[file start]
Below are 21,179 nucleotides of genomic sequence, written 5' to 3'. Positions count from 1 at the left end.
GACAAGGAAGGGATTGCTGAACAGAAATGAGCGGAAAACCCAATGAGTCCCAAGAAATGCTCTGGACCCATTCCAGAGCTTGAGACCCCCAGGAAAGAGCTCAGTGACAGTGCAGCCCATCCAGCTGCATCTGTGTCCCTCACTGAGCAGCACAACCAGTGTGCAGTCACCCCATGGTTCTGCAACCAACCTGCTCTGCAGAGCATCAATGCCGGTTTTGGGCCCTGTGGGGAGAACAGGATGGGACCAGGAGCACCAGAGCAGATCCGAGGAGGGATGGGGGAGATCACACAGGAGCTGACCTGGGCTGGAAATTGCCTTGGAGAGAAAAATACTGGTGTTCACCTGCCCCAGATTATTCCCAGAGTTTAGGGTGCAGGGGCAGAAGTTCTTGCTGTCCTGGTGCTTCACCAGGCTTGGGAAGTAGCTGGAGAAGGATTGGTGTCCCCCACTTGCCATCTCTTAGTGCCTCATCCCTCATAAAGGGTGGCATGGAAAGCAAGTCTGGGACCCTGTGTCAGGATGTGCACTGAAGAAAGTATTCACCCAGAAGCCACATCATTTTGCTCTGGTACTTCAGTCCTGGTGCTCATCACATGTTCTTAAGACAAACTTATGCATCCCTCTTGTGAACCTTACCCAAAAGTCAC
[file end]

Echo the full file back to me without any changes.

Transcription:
Below are 21,179 nucleotides of genomic sequence, written 5' to 3'. Positions count from 1 at the left end.
GACAAGGAAGGGATTGCTGAACAGAAATGAGCGGAAAACCCAATGAGTCCCAAGAAATGCTCTGGACCCATTCCAGAGCTTGAGACCCCCAGGAAAGAGCTCAGTGACAGTGCAGCCCATCCAGCTGCATCTGTGTCCCTCACTGAGCAGCACAACCAGTGTGCAGTCACCCCATGGTTCTGCAACCAACCTGCTCTGCAGAGCATCAATGCCGGTTTTGGGCCCTGTGGGGAGAACAGGATGGGACCAGGAGCACCAGAGCAGATCCGAGGAGGGATGGGGGAGATCACACAGGAGCTGACCTGGGCTGGAAATTGCCTTGGAGAGAAAAATACTGGTGTTCACCTGCCCCAGATTATTCCCAGAGTTTAGGGTGCAGGGGCAGAAGTTCTTGCTGTCCTGGTGCTTCACCAGGCTTGGGAAGTAGCTGGAGAAGGATTGGTGTCCCCCACTTGCCATCTCTTAGTGCCTCATCCCTCATAAAGGGTGGCATGGAAAGCAAGTCTGGGACCCTGTGTCAGGATGTGCACTGAAGAAAGTATTCACCCAGAAGCCACATCATTTTGCTCTGGTACTTCAGTCCTGGTGCTCATCACATGTTCTTAAGACAAACTTATGCATCCCTCTTGTGAACCTTACCCAAAAGTCAC